'Section 1. Reimbursement Of Members Of Legislature. Any member or employee and officer of the legislature, while absent from his usual place of residence in the service of the state during a session of the legislature, shall be reimbursed for his actual and necessary expenditures for subsistence and lodging, not to exceed the sum of ten dollars per day. All claims for reimbursement as provided in this Act shall be filed as other claims against the state, and shall be accompanied by receipts or vouchers evidencing such expenditures.'

It will be noted that this Act provided (a) for expenses only for those members who [82 Ariz. 156] were away from their usual place of residence, (b) reimbursement only to the extent that claims were supported by receipts or vouchers, and (c) a maximum limitation of ten dollars per day. Furthermore, the Act provided that claims thereunder should be filed and audited 'as other against the state', i.e., there was no effort made to bypass the state auditor's scrutiny of such claims. The constitutional validity of this Act was upheld by us in the case of Earhart v. Frohmiller, 65 Ariz. 221, 178 P.2d 436. The true rule announced in that case is that the legislature might provide reimbursement for legitimate expenses incurred by its members-i.e., actual 'out-of-pocket-cash' expenditures.

The respondent nowise questions this holding. In fact that attorney general, as

Page 782

her counsel, expressly concedes, (1) 'reimbursement to members of the legislature for actual cash outlays necessarily incurred for subsistence and incidentals while away from home in the performance of their duties does not violate the constitution of Arizona'; (2) a similar concession is made as to reimbursements to members of the legislature who do not live away from home. However, as will be shown, the law relative to such claims has been changed in some important respects which creates an entirely new problem insofar as constitutionality of the revised Act is concerned.

The present statute relied upon by petitioners, insofar as pertinent, reads as follows:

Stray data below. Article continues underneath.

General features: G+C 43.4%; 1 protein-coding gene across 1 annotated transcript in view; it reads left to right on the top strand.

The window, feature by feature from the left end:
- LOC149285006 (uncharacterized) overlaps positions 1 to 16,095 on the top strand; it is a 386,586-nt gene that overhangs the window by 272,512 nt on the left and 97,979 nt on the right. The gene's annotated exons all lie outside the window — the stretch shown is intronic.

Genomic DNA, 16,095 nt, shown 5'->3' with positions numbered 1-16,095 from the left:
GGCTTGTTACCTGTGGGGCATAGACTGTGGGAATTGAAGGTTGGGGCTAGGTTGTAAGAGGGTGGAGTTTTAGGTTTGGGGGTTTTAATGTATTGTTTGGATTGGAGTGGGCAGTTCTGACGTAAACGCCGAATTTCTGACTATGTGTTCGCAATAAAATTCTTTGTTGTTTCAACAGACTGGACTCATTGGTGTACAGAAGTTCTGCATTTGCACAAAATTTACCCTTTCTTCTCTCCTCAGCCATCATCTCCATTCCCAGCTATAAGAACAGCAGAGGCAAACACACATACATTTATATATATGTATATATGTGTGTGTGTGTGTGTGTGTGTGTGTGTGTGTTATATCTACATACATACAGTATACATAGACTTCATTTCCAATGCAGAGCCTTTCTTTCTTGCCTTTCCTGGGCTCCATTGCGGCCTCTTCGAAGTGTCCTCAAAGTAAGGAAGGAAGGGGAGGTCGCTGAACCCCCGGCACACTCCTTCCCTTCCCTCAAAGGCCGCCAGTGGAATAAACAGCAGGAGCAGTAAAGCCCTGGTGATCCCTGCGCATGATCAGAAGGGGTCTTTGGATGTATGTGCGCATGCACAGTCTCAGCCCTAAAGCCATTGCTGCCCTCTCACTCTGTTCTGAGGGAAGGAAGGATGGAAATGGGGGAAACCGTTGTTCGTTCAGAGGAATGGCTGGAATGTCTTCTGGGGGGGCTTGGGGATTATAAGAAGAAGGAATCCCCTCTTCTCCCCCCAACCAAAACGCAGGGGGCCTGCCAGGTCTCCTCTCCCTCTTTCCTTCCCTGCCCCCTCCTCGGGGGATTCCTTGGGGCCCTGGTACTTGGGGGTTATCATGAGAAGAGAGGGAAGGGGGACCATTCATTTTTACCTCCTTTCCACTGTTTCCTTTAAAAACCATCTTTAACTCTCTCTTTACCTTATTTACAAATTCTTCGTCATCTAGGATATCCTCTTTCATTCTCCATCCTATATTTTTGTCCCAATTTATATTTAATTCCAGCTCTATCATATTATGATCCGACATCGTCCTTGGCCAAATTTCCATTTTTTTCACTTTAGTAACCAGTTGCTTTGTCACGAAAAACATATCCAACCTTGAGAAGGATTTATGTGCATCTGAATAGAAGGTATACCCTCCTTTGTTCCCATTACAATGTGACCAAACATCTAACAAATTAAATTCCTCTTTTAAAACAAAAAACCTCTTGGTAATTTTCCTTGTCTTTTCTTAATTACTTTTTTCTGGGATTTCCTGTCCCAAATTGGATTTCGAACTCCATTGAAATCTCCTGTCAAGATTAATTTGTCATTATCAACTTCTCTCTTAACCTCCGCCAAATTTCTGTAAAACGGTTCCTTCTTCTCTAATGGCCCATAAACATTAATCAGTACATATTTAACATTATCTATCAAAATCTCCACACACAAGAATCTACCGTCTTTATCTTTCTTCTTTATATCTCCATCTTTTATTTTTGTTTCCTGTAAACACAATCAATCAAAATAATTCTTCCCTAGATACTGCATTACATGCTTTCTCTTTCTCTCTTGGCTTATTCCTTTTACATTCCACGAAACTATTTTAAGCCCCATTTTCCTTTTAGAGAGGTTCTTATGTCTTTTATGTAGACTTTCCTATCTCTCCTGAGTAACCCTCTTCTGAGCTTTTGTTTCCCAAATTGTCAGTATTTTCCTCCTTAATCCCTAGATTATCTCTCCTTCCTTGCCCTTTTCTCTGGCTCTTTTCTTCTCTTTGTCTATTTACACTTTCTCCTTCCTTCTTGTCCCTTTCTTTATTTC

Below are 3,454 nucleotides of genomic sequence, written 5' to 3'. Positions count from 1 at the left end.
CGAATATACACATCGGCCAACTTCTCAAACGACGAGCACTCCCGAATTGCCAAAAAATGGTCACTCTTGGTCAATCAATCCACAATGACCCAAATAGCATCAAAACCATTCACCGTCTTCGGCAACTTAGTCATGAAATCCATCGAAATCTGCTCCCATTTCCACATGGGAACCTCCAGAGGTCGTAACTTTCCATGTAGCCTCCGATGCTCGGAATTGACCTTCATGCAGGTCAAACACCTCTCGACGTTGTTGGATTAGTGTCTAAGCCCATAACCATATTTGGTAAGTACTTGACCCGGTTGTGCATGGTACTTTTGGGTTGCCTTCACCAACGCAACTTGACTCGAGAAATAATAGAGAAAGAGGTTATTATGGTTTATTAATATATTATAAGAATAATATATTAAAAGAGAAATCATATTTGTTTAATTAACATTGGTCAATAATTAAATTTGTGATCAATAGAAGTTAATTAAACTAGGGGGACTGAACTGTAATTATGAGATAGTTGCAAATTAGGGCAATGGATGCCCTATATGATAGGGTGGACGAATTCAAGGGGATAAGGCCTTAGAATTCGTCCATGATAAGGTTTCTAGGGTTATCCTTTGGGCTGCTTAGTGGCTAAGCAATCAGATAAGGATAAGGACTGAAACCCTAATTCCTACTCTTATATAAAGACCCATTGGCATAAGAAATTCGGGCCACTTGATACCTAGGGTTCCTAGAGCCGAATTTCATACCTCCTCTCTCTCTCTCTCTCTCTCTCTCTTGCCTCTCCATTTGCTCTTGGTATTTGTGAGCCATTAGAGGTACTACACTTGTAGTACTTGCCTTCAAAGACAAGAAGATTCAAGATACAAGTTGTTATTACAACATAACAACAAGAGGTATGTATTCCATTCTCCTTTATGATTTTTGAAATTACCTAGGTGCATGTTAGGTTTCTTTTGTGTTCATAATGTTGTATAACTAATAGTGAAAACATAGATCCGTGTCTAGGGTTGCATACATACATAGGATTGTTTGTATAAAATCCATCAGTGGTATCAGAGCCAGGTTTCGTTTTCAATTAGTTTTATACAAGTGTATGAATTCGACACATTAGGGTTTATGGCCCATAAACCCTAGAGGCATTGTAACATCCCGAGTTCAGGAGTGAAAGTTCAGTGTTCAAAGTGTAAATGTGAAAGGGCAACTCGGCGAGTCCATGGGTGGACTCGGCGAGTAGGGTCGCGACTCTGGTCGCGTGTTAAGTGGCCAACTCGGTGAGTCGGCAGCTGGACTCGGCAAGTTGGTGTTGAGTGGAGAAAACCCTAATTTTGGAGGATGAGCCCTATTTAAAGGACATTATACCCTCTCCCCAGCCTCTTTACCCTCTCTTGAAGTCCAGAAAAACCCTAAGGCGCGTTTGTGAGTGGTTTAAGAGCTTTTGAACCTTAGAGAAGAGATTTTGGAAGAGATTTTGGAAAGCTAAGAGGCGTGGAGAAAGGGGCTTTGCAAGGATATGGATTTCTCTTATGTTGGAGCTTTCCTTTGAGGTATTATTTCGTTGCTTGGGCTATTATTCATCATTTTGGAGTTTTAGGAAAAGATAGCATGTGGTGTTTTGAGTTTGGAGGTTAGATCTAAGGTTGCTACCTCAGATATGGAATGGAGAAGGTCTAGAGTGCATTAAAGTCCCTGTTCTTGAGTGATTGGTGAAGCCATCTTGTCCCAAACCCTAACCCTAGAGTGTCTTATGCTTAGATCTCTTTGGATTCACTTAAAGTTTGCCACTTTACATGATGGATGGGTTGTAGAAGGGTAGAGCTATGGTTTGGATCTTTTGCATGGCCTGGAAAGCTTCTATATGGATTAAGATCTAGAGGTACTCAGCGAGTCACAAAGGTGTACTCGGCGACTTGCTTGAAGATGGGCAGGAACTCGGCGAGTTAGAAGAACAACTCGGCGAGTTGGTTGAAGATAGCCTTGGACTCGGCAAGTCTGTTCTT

'Reimbursement of expenditures

'A. Each member of the legislature, during sessions of the legislature, shall be allowed and receive in addition to any compensation and mileage as authorized by law a reimbursement for subsistence, incidentals, lodging and other expenses in aid of the performance of his duties and responsibilities as a legislator, as follows:

'1. If residing at his usual place of residence, not to exceed twelve dollars per day.

'2. If not residing at his usual place of residence, not to exceed seventeen dollars per day.

'D. Reimbursement of expenditures made under the provisions of subsections A, * * * of this section shall not be subject to the provisions of § 35-181.

'E. All payments provided for in this section shall be paid upon approval of the president of the senate or the speaker of the house of representatives from funds appropriated for the house of the legislature over which he presides.' § 41-1103, A.R.S. (Emphasis supplied.)

[82 Ariz. 157] It will be noted that under subdivision D, supra, such claims are purportedly exempt from the requirements of section 35-181, A.R.S., which, in part, reads:

'Article 5. Fiscal Procedures, Controls And Reports

' § 35-181. Presentation, approval and payment of claims and payrolls

'A. All claims against the state for obligations authorized, required or permitted to be incurred by any state officer or agency, shall be paid only in the following manner:

'The claimant shall present an itemized claim, sworn to by him and approved by the head official of each office or state agency under which the obligation was incurred, or by some other person thereof, if expressly authorized to approve the claim. * * * The claim shall then be presented to the state auditor and, if approved, the auditor shall draw his warrant therefor on the state treasurer, who shall pay it when countersigned by the governor but only from the appropriation made therefor. * * *'

Petitioners' claims-refused by the auditor-are practically identical, varying only as to amounts claimed due (Senator Giss of Yuma County claims 7 days expenses at $17 per day or a total of $119; Representative Grimes, who resides at his usual place of residence in Tempe, claims 7 days expenses at $12 per day or a total of $84); each bear the signature of claimants and the approval thereof by the presiding officer of their particular legislative body. The body of such claims is as follows:

'Expense Voucher

(Name of Legislative Body)

'State of ...